This article discusses the mechanism of local micro-climate changes caused by fishery complementary photovoltaic (FPV) power plants to illustrate the impact of FPV power plants in a lake on the environment. It includes details about comprehensive albedo decreases relative to free water surface, water energy change and air vapor pressure deficits. The article also reveals that the FPV panels had a heating effect on the ambient environment, and that the range of this effect was related to water depth.

This report describes a design for an automated, offshore-fish farm, with solar, wind and hydro power as well as a durable, physical structure. The design discussed in the article includes three separate, self-maintaining energies: tidal, wind, and solar. Also included are descriptions of various offshore aquaculture cages intended for deep-water ocean designs.

This article concerns a dynamic model that simulates the main biochemical processes in a milkfish pond that is subject to floating photovoltaic (FPV) cover. The paper includes a model design description that includes details of variable components of the design, including: water temperature, phytoplankton, dissolved oxygen, fish and other variables. Results of the experiment are included, and include: calibration results, ecological effects, and trade-offs between fish and energy production.

This article concerns floating photovoltaic (FPV) systems, also called floatovoltaics, or aquavoltaics, a rapidly growing emerging technology application in which solar photovoltaic (PV) systems are sited directly on water. Along with providing such benefits as reduced evaporation and algae growth, it can lower PV operating temperatures and potentially reduce the costs of solar energy generation. This article provides the first national-level (United States) estimate of FPV technical potential using a combination of filtered, large-scale datasets, site-specific PV generation models, and geospatial analytical tools. The authors quantify FPV co-benefits and siting considerations, such as land conservation, coincidence with high electricity prices, and evaporation rates. Our results demonstrate the potential of FPV to contribute significantly to the U.S. electric sector, even using conservative assumptions.

This thesis investigates using a flexible crystalline silicon-based FPV module backed with foam, which is less expensive than conventional pontoon-based FPV. This novel form of FPV is tested experimentally for operating temperature and performance and is analyzed for water-savings using an evaporation calculation. The results show that the foam-backed FPV had a lower operating temperature than conventional pontoon-based FPV, and thus a 3.5% higher energy output per unit power. A case study of Lake Mead found that if 10% of the lake was covered with foam-backed FPV, there would be enough water conserved and electricity generated to service Las Vegas and Reno combined. At 50% coverage, the foam-backed FPV would provide over 127 TWh of clean solar electricity and 633.22 million m3 of water savings.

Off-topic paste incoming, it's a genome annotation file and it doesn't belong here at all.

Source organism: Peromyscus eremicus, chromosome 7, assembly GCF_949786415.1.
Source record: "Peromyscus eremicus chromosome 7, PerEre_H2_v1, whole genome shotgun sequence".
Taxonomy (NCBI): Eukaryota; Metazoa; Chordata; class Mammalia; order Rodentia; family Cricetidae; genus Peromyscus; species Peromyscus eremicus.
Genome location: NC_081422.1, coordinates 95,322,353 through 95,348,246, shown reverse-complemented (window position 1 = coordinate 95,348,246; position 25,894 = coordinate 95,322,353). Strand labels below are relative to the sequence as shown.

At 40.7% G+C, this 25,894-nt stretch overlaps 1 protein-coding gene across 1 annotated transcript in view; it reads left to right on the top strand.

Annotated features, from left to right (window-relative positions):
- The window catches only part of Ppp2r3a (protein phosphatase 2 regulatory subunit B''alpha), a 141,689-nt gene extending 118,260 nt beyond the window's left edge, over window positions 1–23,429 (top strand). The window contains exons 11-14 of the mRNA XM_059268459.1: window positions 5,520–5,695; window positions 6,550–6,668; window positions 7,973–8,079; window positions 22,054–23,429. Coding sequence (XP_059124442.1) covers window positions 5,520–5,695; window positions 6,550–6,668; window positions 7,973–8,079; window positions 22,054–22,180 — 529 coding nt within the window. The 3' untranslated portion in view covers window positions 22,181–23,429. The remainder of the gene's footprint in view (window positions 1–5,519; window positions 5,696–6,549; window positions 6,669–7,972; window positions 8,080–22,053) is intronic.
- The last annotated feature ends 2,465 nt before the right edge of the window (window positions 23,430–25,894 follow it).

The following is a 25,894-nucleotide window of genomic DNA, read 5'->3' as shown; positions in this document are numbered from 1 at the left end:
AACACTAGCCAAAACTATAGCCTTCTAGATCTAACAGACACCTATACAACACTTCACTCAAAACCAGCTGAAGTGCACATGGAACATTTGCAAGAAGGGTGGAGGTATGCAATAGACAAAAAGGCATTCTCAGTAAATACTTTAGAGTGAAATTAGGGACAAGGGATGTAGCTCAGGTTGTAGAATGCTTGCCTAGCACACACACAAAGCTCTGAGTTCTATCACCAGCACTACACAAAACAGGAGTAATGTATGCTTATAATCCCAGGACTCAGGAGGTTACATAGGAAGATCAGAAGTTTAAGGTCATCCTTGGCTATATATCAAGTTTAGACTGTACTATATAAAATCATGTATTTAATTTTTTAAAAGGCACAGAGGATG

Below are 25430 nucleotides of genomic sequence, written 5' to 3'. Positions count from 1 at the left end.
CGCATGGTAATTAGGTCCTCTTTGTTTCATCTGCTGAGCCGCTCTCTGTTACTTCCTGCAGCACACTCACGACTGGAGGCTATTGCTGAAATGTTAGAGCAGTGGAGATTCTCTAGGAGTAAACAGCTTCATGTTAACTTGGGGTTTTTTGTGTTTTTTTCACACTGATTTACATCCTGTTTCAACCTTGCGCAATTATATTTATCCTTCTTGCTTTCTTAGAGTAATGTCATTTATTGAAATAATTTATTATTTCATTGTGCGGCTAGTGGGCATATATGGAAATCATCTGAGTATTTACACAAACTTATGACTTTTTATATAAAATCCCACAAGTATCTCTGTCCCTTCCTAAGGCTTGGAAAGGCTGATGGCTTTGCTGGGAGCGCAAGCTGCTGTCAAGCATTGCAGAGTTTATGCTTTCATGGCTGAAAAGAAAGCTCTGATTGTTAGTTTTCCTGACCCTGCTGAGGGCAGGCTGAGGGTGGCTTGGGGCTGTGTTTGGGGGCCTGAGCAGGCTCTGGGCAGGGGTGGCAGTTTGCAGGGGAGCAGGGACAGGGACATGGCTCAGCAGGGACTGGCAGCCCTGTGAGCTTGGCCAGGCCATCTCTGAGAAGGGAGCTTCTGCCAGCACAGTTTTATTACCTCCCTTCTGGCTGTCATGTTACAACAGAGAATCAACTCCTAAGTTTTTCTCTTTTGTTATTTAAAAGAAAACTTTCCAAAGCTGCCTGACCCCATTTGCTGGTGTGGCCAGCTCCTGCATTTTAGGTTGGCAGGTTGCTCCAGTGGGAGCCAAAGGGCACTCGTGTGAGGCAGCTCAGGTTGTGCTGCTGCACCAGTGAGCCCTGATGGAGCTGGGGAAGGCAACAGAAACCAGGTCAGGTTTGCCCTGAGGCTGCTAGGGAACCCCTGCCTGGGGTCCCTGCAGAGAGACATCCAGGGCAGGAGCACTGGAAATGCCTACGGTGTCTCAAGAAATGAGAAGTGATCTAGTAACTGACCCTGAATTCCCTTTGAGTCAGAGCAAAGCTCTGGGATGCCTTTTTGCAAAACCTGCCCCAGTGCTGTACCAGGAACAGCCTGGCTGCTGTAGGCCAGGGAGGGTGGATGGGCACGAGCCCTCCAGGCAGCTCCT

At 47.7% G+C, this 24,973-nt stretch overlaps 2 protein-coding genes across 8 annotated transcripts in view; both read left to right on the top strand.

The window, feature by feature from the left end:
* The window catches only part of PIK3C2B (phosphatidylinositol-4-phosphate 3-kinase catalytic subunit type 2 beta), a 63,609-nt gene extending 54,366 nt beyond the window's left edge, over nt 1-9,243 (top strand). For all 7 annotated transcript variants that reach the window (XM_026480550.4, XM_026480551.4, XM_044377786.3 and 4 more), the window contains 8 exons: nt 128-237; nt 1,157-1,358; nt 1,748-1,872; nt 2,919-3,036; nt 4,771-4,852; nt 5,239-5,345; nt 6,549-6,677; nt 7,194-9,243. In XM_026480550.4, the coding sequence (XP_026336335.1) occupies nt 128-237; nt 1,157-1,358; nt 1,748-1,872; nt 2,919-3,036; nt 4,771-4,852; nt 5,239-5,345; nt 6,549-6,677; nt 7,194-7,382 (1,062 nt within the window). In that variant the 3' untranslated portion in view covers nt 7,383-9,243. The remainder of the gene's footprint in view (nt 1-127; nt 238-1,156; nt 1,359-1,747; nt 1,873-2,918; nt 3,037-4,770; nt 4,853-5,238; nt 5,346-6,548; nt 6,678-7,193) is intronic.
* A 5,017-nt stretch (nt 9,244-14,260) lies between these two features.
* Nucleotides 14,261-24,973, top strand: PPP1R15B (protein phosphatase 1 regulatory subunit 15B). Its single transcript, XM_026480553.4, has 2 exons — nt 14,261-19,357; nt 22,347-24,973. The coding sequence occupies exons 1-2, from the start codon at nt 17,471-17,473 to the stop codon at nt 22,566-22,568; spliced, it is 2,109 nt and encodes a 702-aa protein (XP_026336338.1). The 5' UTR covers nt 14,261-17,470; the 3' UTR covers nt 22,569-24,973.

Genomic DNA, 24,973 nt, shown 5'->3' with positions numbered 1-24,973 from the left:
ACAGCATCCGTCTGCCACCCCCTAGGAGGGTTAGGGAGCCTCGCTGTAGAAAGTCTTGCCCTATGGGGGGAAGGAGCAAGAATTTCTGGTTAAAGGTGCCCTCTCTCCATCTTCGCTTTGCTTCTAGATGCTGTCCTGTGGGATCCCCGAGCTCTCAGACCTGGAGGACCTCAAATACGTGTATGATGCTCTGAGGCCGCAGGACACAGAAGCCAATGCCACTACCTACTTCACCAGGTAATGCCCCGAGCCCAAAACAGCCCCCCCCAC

This article reports findings of a simulation performed to assess the potential of floating photovoltaic power generation in the tropical Gavião reservoir, located in the Northeast of Brazil. The payback analysis indicates that the investment for construction of the system is fully recovered in 8 years, and that water losses due to evaporation can be reduced by approximately 2.6 x 106 m³/year, enough to supply roughly 50,000 persons.

This article evaluates several scenarios for optimal integration of hybrid renewable energy systems, including floating and floating-tracking PV systems into a representative shrimp farm in Thailand.

The article concerns a concept known as Wavevoltaics that consists of integrating the photovoltaic (PV) cells over the vacant open-sky surface of wave devices. This article is intended to deliver the conceptual view of modelling this device and a method to estimate the available power potential and to evaluate the performance of Wavevoltaic device.

This Idaho Law Review publication discusses existing policies in many jurisdictions that create unjustifiable obstacles to solar over water development. It uses the ongoing effort to install solar panels above portions of the Central Arizona Project’s canal system as a case study to highlight the significant potential benefits of solar over water development. The article then identifies specific policy changes capable of better facilitating and promoting these innovative and uniquely valuable renewable energy projects.

This article describes floating PV (FPV) plants on water bodies such as a dams, reservoirs, and canals. It also describes hybrid technologies including: FPV + hydro systems, FPV + pumped hydro, FPV + wave energy converter, FPV + solar tree, FPV + tracking, FPV + conventional power, FPV + hydrogen.